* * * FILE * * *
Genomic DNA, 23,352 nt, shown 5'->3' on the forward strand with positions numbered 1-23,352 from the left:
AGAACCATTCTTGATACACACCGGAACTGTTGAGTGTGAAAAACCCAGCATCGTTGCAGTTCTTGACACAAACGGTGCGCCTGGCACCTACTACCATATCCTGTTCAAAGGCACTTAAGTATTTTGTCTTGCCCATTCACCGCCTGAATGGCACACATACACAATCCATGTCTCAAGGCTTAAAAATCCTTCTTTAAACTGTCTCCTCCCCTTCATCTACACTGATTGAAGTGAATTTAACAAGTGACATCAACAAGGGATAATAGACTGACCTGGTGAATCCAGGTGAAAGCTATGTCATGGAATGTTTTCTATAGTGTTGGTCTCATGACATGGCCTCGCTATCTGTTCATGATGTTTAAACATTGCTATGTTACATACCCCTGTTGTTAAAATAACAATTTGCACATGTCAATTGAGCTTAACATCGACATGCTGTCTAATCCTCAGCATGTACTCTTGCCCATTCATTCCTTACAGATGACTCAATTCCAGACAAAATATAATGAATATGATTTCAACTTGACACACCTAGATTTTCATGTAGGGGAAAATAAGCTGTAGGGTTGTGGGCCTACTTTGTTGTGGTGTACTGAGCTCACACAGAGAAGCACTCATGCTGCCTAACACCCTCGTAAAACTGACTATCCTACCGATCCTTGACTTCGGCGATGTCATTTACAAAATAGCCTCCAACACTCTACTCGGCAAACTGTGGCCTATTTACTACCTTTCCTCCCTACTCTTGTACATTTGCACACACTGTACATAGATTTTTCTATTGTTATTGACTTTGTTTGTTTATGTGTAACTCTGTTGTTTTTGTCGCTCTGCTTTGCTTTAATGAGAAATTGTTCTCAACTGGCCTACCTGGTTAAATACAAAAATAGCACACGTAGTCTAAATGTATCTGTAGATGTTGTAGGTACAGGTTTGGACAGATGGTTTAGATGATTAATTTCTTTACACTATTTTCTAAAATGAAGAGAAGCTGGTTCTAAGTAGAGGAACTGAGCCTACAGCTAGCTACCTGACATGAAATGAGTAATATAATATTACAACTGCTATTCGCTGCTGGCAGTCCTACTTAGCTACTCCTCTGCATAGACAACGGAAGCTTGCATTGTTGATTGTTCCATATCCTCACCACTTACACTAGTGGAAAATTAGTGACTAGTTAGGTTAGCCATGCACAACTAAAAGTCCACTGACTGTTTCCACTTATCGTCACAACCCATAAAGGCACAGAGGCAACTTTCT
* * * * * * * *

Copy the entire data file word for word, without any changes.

Genomic DNA, 23,352 nt, shown 5'->3' on the forward strand with positions numbered 1-23,352 from the left:
AGAACCATTCTTGATACACACCGGAACTGTTGAGTGTGAAAAACCCAGCATCGTTGCAGTTCTTGACACAAACGGTGCGCCTGGCACCTACTACCATATCCTGTTCAAAGGCACTTAAGTATTTTGTCTTGCCCATTCACCGCCTGAATGGCACACATACACAATCCATGTCTCAAGGCTTAAAAATCCTTCTTTAAACTGTCTCCTCCCCTTCATCTACACTGATTGAAGTGAATTTAACAAGTGACATCAACAAGGGATAATAGACTGACCTGGTGAATCCAGGTGAAAGCTATGTCATGGAATGTTTTCTATAGTGTTGGTCTCATGACATGGCCTCGCTATCTGTTCATGATGTTTAAACATTGCTATGTTACATACCCCTGTTGTTAAAATAACAATTTGCACATGTCAATTGAGCTTAACATCGACATGCTGTCTAATCCTCAGCATGTACTCTTGCCCATTCATTCCTTACAGATGACTCAATTCCAGACAAAATATAATGAATATGATTTCAACTTGACACACCTAGATTTTCATGTAGGGGAAAATAAGCTGTAGGGTTGTGGGCCTACTTTGTTGTGGTGTACTGAGCTCACACAGAGAAGCACTCATGCTGCCTAACACCCTCGTAAAACTGACTATCCTACCGATCCTTGACTTCGGCGATGTCATTTACAAAATAGCCTCCAACACTCTACTCGGCAAACTGTGGCCTATTTACTACCTTTCCTCCCTACTCTTGTACATTTGCACACACTGTACATAGATTTTTCTATTGTTATTGACTTTGTTTGTTTATGTGTAACTCTGTTGTTTTTGTCGCTCTGCTTTGCTTTAATGAGAAATTGTTCTCAACTGGCCTACCTGGTTAAATACAAAAATAGCACACGTAGTCTAAATGTATCTGTAGATGTTGTAGGTACAGGTTTGGACAGATGGTTTAGATGATTAATTTCTTTACACTATTTTCTAAAATGAAGAGAAGCTGGTTCTAAGTAGAGGAACTGAGCCTACAGCTAGCTACCTGACATGAAATGAGTAATATAATATTACAACTGCTATTCGCTGCTGGCAGTCCTACTTAGCTACTCCTCTGCATAGACAACGGAAGCTTGCATTGTTGATTGTTCCATATCCTCACCACTTACACTAGTGGAAAATTAGTGACTAGTTAGGTTAGCCATGCACAACTAAAAGTCCACTGACTGTTTCCACTTATCGTCACAACCCATAAAGGCACAGAGGCAACTTTCT